However, Koponen did address one valid point:
He's correct in that Vox has never claimed to own Castalia House, and this is confirmed by Finnish tax records. Vox is the 'lead editor' there; just as his Linkedin profile shows that he is the lead designer at Alpenwolf, Castalia's parent company. But what's interesting to note, Alpenwolf hasn't produced any gaming systems in some time---a few years, in fact. As Koponen says, he's "churning out copy several times a month." But this brings up a question: Why does Alpenwolf's entry in the Finnish Business Tax Registry claim that Computer Programming Activities are its main line of business, when publishing clearly is that?
We see from the most current available website valuations that Alpenwolf's programming activities aren't exactly stellar:
However, Castalia House is doing somewhat better:
Now this is an interesting graphic, because it gives us our first tangible look at what Castalia House's actual sales figures are. Vox has been encouraging more online buying lately since his retail sales have been sluggish, to say the least. The above graphic shows that Castalia is averaging about $64 per day in online sales. That isn't too bad; but hardly makes them industry leaders. Compare that number with the online sales of companies that Vox hopes to 'dethrone;' e.g. Tor Books ($570 per day), DC Comics ($789 per day), or Marvel Comics ($1,548 per day).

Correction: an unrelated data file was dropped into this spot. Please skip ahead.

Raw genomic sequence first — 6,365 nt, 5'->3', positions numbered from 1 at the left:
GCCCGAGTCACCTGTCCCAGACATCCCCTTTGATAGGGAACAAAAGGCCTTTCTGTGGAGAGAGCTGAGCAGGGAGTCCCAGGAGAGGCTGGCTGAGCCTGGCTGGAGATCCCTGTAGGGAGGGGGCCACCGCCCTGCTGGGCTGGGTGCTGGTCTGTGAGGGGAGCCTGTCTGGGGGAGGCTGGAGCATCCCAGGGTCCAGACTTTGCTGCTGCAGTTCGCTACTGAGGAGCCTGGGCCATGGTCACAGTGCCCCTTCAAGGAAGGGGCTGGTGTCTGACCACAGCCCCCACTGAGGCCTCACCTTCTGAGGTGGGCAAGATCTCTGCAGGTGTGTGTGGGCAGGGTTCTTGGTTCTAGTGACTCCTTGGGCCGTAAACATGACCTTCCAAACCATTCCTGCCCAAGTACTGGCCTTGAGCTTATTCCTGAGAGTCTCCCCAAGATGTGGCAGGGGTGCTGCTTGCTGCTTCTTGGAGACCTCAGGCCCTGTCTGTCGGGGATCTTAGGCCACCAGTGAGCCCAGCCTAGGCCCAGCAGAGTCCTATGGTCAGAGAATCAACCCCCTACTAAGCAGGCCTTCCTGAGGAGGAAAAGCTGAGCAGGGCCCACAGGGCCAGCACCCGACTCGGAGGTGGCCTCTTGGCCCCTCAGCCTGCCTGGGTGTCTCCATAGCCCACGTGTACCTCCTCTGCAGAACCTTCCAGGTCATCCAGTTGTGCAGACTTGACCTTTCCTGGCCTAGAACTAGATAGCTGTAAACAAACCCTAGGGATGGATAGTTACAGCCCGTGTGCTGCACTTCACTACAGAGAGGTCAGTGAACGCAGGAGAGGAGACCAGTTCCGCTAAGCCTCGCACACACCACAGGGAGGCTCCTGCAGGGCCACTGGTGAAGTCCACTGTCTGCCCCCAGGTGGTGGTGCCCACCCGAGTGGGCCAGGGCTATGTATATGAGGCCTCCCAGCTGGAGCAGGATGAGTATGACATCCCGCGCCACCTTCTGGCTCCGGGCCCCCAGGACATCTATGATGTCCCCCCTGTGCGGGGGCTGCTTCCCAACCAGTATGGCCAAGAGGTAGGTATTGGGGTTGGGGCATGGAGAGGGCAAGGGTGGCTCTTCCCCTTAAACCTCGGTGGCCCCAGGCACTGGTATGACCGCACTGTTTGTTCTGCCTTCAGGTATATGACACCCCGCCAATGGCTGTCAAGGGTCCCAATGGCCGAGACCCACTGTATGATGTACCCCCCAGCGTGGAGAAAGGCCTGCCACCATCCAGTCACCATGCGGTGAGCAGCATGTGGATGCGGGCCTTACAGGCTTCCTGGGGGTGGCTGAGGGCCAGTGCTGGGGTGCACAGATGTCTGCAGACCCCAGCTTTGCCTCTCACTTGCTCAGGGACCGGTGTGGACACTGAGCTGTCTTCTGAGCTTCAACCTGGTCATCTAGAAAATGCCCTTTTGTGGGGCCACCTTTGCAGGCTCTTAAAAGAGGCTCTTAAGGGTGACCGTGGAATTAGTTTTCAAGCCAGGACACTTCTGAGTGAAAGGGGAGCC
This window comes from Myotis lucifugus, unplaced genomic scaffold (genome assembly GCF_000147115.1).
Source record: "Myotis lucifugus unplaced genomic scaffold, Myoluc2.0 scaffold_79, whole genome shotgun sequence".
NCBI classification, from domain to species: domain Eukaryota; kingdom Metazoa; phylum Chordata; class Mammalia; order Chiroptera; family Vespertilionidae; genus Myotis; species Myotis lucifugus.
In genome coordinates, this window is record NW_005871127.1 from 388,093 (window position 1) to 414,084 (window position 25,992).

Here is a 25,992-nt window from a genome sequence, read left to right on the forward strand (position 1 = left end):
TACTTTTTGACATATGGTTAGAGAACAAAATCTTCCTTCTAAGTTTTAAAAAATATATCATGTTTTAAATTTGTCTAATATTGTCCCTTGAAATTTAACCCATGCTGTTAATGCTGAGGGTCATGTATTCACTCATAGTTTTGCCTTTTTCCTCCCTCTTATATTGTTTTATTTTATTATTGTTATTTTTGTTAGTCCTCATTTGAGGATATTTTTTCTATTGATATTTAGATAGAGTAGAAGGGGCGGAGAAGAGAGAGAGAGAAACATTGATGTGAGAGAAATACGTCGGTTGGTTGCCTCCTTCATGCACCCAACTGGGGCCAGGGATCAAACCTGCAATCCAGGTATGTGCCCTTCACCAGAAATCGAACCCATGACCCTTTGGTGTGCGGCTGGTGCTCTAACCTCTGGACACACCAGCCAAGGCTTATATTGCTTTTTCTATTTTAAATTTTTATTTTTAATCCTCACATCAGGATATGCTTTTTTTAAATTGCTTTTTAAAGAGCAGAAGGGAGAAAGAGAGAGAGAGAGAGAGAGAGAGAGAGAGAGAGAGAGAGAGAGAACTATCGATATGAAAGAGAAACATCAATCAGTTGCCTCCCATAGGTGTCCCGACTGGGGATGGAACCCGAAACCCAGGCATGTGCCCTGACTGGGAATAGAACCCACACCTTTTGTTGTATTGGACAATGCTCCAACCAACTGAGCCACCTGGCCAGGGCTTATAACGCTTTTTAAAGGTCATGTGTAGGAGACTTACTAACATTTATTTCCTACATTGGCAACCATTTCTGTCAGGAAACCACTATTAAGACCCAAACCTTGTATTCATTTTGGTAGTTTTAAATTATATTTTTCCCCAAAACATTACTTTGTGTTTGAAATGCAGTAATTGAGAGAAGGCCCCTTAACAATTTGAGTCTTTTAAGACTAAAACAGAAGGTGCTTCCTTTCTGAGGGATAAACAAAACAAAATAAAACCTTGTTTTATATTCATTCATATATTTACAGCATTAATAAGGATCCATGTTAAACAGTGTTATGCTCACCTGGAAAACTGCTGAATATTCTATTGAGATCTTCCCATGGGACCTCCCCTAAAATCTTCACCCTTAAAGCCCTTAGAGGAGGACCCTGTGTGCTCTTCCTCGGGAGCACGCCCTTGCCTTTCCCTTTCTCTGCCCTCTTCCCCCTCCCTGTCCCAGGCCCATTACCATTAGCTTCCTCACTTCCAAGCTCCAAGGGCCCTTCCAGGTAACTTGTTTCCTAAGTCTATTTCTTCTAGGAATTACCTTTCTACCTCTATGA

So, at least a big percentage of Castalia's sales add up to around $23,300 annually. That's about 20, 500 Euros at current exchange rates.
But astute readers who've been following so far might ask: 'Wait a minute...didn't you say earlier that Finland exempts companies from European Union VAT requirements only if they had less than 10,000 Euros in annual business revenue? Is Alpenwolf/Castalia House in compliance with this regulation?' Well, apparently not.
As seen on the last line, Alpenwolf's VAT registration hasn't been renewed since 2015. One has to wonder if this potential liability wasn't one of the reasons for Vox' suspension from Indiegogo. A subsidiary business entity which can't demonstrate tax compliance operating under another company---which exists only on paper and has no verifiable business address---looks like a bad risk from just about any angle.
So hopefully Markku Koponen will also look into this matter when he writes us again.